not invisible for long

They had to turn ACU students away at the poster

800 students made it in, but many were told they couldn’t fit into the swelling Cullen Auditorium. The last time Cullen was this full, Madagascar or some other silly movie was showing. Not this time, though.

800 students packed into theatre seats to experience a film they knew would be difficult to watch. A film about children who are abducted at 5, 6, 7, given guns and taught to fight, and forced to participate in a rebel uprising against the government of Uganda. Because the Lord’s Resistance Army (LRA) kidnaps children from their sleep at night, thousands of children hike many miles each night to abandoned schools to sleep in safety, but they sleep literally on top of one another. These “invisible children” live in fear, and most of the world doesn’t know about it.

That is changing, thanks to three young filmmakers (in their late teens, early 20s, I believe) who made it their mission to document the horrors taking place in Uganda and tell the story everywhere they could. This week, the Invisible Children film has been in Abilene — 500 Highland Church members experienced it Sunday night, several hundred Hardin-Simmons students on Monday night, and the 800+ at ACU last night.

We were all moved, most to tears, while watching a young boy named Jacob sobbing at the thought of his older brother who had been killed in the war. Earlier in the film, Jacob said that the children could not cry, because they would be killed themselves. Resiliance, forced callousness in children who ought to be able to freely express emotions. Perhaps years of pent-up emotions came out, however, in a moment of telling one of the filmmakers what he would say to his brother if he could see him again. I can’t — I won’t — get that image out of my mind.  Countless images from the film will stay with me, a spectator watching from a comfy seat thousands of miles from ground zero, as it stayed with the filmmakers, who experienced the horrors first-hand three years ago.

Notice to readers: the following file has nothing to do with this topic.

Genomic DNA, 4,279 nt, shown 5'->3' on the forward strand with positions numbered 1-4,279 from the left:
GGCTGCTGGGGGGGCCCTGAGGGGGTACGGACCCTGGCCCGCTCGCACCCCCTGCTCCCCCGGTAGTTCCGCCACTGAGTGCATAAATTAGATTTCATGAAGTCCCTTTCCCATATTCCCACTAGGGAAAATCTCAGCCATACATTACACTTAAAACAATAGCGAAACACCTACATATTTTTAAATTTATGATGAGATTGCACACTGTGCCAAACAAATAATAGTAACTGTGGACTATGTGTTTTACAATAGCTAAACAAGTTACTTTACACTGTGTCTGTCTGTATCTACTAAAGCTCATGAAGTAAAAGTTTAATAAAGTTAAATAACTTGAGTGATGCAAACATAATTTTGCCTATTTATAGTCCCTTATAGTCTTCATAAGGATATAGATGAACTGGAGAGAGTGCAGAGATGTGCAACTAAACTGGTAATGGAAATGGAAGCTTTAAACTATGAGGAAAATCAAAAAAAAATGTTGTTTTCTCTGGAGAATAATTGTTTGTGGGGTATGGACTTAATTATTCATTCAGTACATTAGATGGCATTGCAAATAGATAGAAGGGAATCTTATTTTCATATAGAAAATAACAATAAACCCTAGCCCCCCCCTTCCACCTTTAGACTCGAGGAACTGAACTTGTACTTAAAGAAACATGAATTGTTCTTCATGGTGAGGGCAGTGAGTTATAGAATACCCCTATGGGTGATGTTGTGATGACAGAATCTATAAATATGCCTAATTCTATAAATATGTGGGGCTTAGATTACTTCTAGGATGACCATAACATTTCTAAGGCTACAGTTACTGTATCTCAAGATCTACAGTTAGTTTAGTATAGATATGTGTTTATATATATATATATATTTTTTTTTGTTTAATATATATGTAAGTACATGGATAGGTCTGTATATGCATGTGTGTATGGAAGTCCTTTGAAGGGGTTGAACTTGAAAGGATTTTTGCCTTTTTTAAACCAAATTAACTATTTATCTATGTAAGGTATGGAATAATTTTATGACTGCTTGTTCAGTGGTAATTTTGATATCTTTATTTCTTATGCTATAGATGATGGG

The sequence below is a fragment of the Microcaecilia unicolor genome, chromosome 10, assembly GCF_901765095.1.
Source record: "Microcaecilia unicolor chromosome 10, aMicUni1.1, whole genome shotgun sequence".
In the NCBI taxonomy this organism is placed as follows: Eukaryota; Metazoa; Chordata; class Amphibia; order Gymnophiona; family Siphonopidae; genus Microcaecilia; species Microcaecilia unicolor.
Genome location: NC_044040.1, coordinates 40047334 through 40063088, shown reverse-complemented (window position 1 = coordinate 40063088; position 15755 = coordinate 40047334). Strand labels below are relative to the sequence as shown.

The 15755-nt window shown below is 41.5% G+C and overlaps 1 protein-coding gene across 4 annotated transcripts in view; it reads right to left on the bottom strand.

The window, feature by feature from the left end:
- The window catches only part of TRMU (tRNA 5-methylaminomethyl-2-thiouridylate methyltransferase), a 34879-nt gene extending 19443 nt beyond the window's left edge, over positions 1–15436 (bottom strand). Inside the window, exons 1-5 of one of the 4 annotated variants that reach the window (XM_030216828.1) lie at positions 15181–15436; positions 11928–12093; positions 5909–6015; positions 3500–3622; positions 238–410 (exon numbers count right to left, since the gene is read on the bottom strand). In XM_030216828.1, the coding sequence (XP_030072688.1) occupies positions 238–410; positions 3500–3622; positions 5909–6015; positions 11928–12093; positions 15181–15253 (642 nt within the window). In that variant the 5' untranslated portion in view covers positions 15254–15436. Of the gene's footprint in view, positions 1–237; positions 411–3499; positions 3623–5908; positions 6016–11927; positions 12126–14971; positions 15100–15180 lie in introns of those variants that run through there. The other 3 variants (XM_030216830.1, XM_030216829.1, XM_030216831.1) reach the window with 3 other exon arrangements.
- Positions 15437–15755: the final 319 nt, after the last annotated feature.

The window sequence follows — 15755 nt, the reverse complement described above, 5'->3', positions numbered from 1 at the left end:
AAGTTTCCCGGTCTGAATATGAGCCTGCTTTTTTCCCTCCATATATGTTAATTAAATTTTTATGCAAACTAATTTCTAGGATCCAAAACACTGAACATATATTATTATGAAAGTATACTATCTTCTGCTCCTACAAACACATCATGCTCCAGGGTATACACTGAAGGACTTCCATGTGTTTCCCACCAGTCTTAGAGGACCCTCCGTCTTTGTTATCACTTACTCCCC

One thing I love about my generation (and especially the younger ones) is its propensity to act when convicted. Last night, 800 college students were convicted by Jacob’s story and seeing what some of their peers have been doing to bring into the light the injustices around the world. One student raised his hand and challenged every student in the room to contact their respective high schools about showing the film there. Another student asked how he could take a trip to the war-torn region.

Hundreds of students lined up to buy T-shirts, hats, and $20 Ugandan-made bracelets that will put a kid through school for a month. I am hoping that hundreds of Abilene residents will show up tonight at the Cockerell Building on North 2nd at 8 p.m. for a showing and sale of artwork inspired by the film, along with some great music (from my brother’s band, Homer Hiccolm and the Rocketboys). All the proceeds will go to the Invisible Children project.

Whatever we do, Christians need to stand up and be a voice for the voiceless. These children must not remain invisible.

For there is nothing hidden, except that it should be made known; neither was anything made secret, but that it should come to light. — Mark 4:22


Invisible Children has set up an aid program for those who cannot work in Uganda because of the war. The bracelets I mentioned earlier are made by Ugandan people who are paid a wage for their work and paid for each bracelet they produce, then sold in the United States (similar to Eternal Threads). Right now, all of the proceeds for the bracelets, sold for $20, goes to putting children through school for a month (all education, even elementary and secondary education, requires a tuition in Uganda, a price that many children are unable to pay.)

That is just one way the Invisible Children project is making a difference in the situation. Please help in any way you feel called.


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